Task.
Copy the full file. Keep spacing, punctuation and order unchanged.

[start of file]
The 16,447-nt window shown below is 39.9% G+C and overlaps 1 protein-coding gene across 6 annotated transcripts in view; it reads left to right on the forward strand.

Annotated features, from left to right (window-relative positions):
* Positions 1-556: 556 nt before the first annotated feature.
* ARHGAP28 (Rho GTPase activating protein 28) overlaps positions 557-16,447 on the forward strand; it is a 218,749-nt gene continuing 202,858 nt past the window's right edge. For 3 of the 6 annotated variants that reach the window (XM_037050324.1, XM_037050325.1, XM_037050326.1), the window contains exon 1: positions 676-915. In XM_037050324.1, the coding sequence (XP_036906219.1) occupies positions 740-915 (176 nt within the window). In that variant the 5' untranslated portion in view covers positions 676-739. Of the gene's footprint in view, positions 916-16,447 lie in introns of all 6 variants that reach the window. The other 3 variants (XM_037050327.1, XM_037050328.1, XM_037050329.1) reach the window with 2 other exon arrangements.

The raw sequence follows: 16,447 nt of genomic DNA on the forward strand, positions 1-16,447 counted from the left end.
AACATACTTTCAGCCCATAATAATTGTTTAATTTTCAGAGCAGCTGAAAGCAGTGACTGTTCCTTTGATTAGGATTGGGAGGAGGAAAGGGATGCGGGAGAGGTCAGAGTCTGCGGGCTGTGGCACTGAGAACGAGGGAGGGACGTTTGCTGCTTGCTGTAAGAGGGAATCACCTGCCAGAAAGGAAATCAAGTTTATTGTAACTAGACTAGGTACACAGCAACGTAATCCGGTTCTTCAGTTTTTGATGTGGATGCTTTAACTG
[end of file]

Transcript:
The 16,447-nt window shown below is 39.9% G+C and overlaps 1 protein-coding gene across 6 annotated transcripts in view; it reads left to right on the forward strand.

Annotated features, from left to right (window-relative positions):
* Positions 1-556: 556 nt before the first annotated feature.
* ARHGAP28 (Rho GTPase activating protein 28) overlaps positions 557-16,447 on the forward strand; it is a 218,749-nt gene continuing 202,858 nt past the window's right edge. For 3 of the 6 annotated variants that reach the window (XM_037050324.1, XM_037050325.1, XM_037050326.1), the window contains exon 1: positions 676-915. In XM_037050324.1, the coding sequence (XP_036906219.1) occupies positions 740-915 (176 nt within the window). In that variant the 5' untranslated portion in view covers positions 676-739. Of the gene's footprint in view, positions 916-16,447 lie in introns of all 6 variants that reach the window. The other 3 variants (XM_037050327.1, XM_037050328.1, XM_037050329.1) reach the window with 2 other exon arrangements.

The raw sequence follows: 16,447 nt of genomic DNA on the forward strand, positions 1-16,447 counted from the left end.
AACATACTTTCAGCCCATAATAATTGTTTAATTTTCAGAGCAGCTGAAAGCAGTGACTGTTCCTTTGATTAGGATTGGGAGGAGGAAAGGGATGCGGGAGAGGTCAGAGTCTGCGGGCTGTGGCACTGAGAACGAGGGAGGGACGTTTGCTGCTTGCTGTAAGAGGGAATCACCTGCCAGAAAGGAAATCAAGTTTATTGTAACTAGACTAGGTACACAGCAACGTAATCCGGTTCTTCAGTTTTTGATGTGGATGCTTTAACTG